ANALYSIS: Shifting dynamics on Europe-South American routes

There are now almost 25 million seats on an annual basis reaching every continent bar Asia with direct flights. While North America is still the largest destination for travel, Europe is not that far behind with over 30% of the total seats – and in terms of ASKs the European market is the largest international market out of South America.

Strong economic growth in South America over the last decade has stimulated air travel to and from the continent from across the globe, perhaps most notably with Europe.

There are now almost 25 million seats on an annual basis reaching every continent bar Asia with direct flights. While North America is still the largest destination for travel, Europe is not that far behind with over 30% of the total seats – and in terms of ASKs the European market is the largest international market out of South America.

The overall market in terms of ASKs grew by an average of 5.4% per annum between 2004 and 2014. Capacity by ASKs has increased at a faster rate than the number of flights and seats provided. The average aircraft size has increased from 266 to 293 seats per flight, and the average stage length has gone up slightly from 4,770nm (8,830km) to 4,870nm.

Overall this has been a positive growth story, but there have been several global trends that have impacted the way in which this growth was distributed among airlines and airports. Consolidation through mergers and bankruptcies, alliance developments, changes in aircraft technology and costs and low-cost carriers have all had a significant influence. Each has had a different impact on the South American market, and there are also some factors specific to the area.

In terms of airlines, on the European side there has not been that much change. Iberia, still the largest airline on the market, has merged with British Airways under the IAG umbrella, but both airlines still operate independently. While the Spanish carrier has cut plenty of capacity through restructuring over the last two years, that has mainly impacted its Caribbean and Central American schedule. Iberia's South American network remains intact, with only some capacity reductions.

Air France and especially KLM have expanded their South American network, partly by starting to fly non-stop to destinations previously served with stops in the Caribbean, Caracas or Bogota.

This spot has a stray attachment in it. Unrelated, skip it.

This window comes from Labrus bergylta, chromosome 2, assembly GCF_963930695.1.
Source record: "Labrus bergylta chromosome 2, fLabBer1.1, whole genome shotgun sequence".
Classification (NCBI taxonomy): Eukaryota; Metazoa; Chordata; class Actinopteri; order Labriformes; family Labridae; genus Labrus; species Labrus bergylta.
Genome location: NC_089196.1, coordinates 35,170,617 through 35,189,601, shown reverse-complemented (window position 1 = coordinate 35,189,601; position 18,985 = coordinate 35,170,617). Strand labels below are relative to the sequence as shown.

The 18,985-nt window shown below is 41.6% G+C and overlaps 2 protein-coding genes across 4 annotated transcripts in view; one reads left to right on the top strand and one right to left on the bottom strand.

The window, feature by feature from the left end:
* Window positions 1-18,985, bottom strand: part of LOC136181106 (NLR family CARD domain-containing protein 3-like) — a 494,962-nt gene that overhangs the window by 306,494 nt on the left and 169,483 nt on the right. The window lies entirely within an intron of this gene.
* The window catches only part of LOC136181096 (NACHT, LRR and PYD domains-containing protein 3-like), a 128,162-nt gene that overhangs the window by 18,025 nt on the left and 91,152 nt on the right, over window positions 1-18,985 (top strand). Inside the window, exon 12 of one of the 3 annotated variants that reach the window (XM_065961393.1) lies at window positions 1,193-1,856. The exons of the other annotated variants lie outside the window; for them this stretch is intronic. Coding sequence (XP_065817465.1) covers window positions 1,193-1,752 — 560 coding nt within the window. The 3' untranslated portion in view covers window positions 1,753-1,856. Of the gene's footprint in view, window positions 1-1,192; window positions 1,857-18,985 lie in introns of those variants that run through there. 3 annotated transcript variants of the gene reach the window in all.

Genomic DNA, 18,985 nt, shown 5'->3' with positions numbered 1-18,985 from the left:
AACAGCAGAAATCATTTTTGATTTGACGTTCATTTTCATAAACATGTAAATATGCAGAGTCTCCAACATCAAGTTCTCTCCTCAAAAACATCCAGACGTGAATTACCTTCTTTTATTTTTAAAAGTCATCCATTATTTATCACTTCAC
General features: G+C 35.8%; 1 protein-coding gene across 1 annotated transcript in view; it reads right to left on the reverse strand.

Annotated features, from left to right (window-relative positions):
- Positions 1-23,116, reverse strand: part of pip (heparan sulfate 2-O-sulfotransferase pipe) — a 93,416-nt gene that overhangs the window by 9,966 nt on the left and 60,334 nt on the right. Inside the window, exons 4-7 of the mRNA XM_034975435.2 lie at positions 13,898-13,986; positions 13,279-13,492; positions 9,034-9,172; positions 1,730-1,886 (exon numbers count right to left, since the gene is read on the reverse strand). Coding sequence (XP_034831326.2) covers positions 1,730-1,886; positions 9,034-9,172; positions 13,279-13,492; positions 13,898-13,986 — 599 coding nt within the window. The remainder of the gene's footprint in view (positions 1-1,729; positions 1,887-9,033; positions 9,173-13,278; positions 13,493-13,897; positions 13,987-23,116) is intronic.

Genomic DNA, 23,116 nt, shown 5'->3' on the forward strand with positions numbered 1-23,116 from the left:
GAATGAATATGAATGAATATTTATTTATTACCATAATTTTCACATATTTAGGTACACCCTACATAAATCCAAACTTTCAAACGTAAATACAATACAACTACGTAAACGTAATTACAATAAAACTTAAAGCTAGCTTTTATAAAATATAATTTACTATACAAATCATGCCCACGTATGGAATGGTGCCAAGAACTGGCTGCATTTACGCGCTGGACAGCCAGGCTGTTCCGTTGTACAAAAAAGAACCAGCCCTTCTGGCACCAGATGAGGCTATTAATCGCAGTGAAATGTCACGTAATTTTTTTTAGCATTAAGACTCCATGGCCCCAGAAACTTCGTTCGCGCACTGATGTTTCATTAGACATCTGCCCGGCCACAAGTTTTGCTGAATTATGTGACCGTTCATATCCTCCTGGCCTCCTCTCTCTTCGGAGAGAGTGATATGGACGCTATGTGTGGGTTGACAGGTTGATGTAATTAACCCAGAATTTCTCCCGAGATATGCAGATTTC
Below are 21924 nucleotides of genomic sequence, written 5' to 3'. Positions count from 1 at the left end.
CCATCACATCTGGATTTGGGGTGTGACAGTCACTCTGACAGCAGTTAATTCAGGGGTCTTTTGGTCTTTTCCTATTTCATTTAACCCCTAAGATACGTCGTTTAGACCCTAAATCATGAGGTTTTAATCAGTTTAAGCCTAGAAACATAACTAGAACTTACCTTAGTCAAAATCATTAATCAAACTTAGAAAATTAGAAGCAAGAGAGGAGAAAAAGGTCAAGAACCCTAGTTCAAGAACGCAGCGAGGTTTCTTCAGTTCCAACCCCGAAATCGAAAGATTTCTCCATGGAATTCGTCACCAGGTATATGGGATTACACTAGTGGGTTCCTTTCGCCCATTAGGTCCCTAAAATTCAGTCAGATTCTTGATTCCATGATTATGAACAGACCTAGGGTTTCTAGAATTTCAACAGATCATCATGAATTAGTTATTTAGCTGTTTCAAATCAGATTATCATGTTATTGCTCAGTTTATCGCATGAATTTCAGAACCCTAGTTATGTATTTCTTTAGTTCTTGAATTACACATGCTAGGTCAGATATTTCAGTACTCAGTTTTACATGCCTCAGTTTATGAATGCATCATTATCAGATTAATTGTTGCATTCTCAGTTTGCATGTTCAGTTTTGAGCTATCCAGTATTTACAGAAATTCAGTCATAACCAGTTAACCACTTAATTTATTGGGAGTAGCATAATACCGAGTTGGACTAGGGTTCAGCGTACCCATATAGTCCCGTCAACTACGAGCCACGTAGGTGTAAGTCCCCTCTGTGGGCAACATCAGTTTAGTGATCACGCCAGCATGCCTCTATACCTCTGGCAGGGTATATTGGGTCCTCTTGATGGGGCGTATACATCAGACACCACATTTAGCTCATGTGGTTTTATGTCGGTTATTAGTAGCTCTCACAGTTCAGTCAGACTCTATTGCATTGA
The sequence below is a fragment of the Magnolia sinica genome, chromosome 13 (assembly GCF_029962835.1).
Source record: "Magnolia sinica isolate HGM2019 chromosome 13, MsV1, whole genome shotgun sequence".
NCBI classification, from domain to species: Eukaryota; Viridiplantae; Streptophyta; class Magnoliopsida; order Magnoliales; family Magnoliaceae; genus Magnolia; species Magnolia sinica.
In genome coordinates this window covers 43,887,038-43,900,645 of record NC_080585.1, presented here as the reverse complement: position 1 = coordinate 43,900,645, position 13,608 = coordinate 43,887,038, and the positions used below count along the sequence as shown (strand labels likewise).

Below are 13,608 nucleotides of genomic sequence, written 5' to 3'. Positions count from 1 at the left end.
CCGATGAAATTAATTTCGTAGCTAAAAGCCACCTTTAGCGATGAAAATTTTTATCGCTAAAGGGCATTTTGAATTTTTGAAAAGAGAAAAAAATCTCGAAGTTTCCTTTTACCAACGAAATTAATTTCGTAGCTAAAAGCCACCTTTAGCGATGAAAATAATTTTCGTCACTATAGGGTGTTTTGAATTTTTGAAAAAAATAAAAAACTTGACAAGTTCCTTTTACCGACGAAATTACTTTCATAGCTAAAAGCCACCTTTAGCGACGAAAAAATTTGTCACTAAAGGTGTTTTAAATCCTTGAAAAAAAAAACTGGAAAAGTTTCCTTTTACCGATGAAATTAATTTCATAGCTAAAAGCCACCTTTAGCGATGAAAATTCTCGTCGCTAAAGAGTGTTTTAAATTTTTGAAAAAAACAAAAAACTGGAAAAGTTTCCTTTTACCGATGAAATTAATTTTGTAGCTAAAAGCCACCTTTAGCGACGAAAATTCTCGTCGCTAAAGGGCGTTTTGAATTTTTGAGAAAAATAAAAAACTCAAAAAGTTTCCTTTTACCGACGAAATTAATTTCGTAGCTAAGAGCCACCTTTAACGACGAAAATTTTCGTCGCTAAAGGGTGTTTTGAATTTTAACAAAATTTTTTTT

The biggest change has been on the Latin American side. Varig’s demise opened up opportunities for other carriers, as eventual owners Gol showed no interest in operating Varig’s long-haul network.

TAP Portugal and TAM have been the main beneficiaries, but many other European airlines have also significantly increased their capacity to Brazil. Also, while there were 22 independent airlines offering regular services between South America and Europe ten years ago, this number has now reduced to 18, and two of these are Asian carriers using fifth freedom rights.

The share of seats for the Latin carriers has decreased from 34% in 2004 to just over one-fifth in 2014. Besides Varig, several other Latin carriers exited the market, and while TAM, LAN and Avianca grew faster than the market, so did the large European carriers.

As airlines joined, exited or switched alliances, each of the three major alliances has been the largest – in terms of passenger seats – at some point during the last 10 years. Skyteam is currently the largest, with the other two close behind.

Connections between Europe and South America have a few large markets (Spain-Argentina, Portugal-Brazil) but most routes depend on the connecting feed that only an alliance can bring. The share of non-aligned airlines has thus fallen sharply from 37% in 2004 to just 3.3% in 2014. This is largely as non-aligned airlines joined an alliance or ceased operations.

There are now only a handful of non-aligned airlines left in the market, and they are mostly small airlines serving specific markets, such as Surinam Airways between Amsterdam and Paramaribo.